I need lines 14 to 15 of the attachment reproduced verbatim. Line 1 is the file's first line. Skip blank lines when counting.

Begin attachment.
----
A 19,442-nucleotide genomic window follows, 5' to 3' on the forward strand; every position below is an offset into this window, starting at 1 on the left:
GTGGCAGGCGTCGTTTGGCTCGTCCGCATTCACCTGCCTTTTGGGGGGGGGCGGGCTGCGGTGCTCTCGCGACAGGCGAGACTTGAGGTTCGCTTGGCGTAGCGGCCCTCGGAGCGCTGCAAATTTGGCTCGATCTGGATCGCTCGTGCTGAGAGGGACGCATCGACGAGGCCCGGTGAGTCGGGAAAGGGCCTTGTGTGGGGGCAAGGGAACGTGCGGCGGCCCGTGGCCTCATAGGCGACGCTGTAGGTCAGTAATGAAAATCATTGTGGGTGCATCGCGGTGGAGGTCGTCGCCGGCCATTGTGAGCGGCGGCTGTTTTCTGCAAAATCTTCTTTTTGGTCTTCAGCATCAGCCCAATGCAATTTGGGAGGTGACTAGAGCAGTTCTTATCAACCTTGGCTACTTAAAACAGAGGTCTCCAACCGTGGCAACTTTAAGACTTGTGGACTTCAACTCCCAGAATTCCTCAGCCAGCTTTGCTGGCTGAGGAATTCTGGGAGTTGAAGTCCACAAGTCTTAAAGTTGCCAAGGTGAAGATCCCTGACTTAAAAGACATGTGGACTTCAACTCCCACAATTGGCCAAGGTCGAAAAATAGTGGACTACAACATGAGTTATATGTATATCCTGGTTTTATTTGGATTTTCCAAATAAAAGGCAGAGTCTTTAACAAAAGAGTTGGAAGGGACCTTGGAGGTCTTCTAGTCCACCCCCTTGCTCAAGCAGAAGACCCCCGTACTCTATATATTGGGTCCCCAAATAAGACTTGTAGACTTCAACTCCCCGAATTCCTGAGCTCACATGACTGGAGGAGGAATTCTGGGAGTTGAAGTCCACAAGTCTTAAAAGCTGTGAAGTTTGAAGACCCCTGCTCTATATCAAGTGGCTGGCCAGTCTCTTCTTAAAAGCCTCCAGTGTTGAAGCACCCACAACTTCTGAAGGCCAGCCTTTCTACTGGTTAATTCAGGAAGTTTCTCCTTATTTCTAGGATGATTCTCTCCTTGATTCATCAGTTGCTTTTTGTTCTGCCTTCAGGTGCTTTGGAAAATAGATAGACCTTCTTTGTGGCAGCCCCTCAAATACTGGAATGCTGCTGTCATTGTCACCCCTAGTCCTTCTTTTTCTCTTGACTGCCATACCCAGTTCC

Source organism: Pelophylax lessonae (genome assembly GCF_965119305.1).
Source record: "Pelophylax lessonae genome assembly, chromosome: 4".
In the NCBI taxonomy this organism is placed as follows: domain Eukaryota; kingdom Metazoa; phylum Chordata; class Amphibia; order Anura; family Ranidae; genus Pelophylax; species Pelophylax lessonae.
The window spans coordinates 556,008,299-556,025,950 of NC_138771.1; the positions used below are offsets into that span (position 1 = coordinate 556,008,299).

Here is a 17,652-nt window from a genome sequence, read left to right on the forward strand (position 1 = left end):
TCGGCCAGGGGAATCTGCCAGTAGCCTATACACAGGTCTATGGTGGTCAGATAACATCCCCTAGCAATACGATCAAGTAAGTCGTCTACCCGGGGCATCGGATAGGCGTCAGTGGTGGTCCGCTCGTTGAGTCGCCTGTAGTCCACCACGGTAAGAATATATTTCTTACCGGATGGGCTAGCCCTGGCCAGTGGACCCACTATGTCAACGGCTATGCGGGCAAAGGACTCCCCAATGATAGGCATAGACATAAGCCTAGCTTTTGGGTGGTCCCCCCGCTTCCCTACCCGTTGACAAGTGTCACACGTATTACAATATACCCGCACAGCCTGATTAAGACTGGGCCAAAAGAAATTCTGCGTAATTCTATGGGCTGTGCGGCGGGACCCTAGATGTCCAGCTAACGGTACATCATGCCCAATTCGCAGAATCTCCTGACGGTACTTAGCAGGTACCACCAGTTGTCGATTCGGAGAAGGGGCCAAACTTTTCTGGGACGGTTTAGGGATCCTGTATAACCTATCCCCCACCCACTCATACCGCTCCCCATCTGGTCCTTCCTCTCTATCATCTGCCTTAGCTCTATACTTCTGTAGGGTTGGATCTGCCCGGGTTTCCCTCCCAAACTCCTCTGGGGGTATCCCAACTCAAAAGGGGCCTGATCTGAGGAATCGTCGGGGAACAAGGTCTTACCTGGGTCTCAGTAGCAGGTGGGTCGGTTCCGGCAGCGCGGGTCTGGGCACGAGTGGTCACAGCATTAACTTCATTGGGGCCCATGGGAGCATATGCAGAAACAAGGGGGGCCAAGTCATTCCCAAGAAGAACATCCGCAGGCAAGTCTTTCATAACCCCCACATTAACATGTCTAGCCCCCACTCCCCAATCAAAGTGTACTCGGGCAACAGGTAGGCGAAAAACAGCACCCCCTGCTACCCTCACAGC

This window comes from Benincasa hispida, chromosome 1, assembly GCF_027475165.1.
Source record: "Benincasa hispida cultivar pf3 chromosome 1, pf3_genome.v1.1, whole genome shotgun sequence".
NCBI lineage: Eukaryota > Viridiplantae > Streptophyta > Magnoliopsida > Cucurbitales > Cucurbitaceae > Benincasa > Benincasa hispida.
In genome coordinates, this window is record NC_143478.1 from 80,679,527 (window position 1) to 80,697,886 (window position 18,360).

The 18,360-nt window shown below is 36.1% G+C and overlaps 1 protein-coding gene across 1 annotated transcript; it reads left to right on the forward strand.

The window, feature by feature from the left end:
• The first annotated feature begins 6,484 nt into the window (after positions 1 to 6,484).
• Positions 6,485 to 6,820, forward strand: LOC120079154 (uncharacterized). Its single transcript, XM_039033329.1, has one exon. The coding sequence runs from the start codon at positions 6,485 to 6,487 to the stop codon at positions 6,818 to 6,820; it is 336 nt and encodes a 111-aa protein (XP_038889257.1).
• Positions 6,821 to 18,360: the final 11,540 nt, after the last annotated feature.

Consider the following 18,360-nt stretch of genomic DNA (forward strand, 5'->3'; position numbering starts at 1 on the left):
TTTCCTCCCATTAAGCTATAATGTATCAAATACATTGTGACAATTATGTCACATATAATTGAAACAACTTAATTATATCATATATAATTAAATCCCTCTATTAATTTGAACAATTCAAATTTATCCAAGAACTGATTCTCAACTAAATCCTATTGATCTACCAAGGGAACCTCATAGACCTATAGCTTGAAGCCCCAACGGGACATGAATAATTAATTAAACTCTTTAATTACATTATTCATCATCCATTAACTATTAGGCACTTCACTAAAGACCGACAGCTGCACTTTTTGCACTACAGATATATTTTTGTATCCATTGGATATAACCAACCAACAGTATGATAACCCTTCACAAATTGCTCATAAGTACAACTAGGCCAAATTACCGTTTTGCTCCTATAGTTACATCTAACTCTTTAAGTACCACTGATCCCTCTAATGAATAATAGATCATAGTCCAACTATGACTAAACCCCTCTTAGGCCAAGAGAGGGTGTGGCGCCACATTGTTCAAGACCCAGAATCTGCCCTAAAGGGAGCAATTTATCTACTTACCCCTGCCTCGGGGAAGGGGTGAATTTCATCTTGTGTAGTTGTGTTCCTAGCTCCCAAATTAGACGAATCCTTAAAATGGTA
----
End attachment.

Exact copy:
The window, feature by feature from the left end:
• The first annotated feature begins 6,484 nt into the window (after positions 1 to 6,484).